In response to a shareholder’s pre-dismissal request to coordinate and expedite discovery, defendants Twitter Inc. and its potential buyer Elon Musk have separately responded that the ask is inappropriate. Musk’s opposition says that aside from the merits of the case, “which are lacking,” the plaintiff’s proposed course of action will create “an unnecessary distraction and disruptive side show,” in the case between Musk and Twitter over whether the billionaire must purchase the social media platform in the proposed $44 billion deal.
The instant case was filed in May by a Twitter shareholder after Musk announced that the deal was temporarily on hold. The plaintiff filed an amended pleading on July 1, stating three claims for relief seeking essentially the same relief Twitter does: that Musk before forced to purchase the company as promised. The shareholder’s other claims seek to hold Musk accountable for misconduct related to the acquisition, including making negative and ostensibly false statements that drove its share price down by over 25%, or more than $8 billion in market capitalization.
In mid-August the plaintiff requested that the court coordinate discovery in the present action with that in the Delaware action, where it has already been expedited ahead of the parties’ October trial date.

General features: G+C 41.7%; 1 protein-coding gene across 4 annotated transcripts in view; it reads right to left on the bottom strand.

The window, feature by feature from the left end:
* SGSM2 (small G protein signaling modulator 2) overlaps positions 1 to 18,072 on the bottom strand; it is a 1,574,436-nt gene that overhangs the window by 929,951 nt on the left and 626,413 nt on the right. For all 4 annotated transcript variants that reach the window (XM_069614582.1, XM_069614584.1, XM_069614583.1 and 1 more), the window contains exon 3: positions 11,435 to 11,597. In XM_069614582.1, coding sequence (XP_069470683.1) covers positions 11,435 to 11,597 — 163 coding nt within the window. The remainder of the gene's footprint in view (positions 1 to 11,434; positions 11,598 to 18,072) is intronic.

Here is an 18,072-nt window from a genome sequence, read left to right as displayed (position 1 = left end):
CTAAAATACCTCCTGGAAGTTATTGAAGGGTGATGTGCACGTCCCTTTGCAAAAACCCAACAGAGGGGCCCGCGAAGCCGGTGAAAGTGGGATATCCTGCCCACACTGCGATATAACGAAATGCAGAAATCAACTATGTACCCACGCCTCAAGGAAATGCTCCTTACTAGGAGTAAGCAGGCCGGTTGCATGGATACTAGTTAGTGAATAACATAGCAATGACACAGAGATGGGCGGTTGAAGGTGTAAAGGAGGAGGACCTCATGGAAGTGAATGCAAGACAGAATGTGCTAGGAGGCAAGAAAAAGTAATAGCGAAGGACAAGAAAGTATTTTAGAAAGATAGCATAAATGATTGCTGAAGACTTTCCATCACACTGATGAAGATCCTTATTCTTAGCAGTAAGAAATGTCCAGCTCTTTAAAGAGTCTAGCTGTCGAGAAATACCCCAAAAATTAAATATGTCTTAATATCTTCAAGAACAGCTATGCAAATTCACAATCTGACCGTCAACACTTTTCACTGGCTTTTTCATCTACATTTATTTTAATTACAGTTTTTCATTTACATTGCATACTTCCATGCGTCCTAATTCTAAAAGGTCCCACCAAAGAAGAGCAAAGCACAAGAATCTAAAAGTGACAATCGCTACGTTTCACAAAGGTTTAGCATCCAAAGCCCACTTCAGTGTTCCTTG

Now, Twitter argues that the plaintiff lacks standing to bring the motion. Its opposition asserts that the shareholder is trying to enforce rights to a contract to which it is not a party: the Twitter-Musk deal. “In limited circumstances, a shareholder may enforce a right to payment due to them under a merger agreement, but a shareholder has no standing to enforce such a right until all conditions to closing are satisfied and their shares actually convert to a right to payment,” Twitter explains.
In addition, both parties contest the plaintiff’s “good cause,” with Musk citing “the absence of urgency, threat of irreparable harm, or even an explanation of what kind of injunctive relief he intends to seek.” Void of merit, Musk’s filing calls the motion “nothing more than a request to ride along on another case’s truncated schedule, unbounded by Rule 26’s relevance and proportionality requirements.”
The discovery dispute is before Magistrate Judge Sallie H. Kim.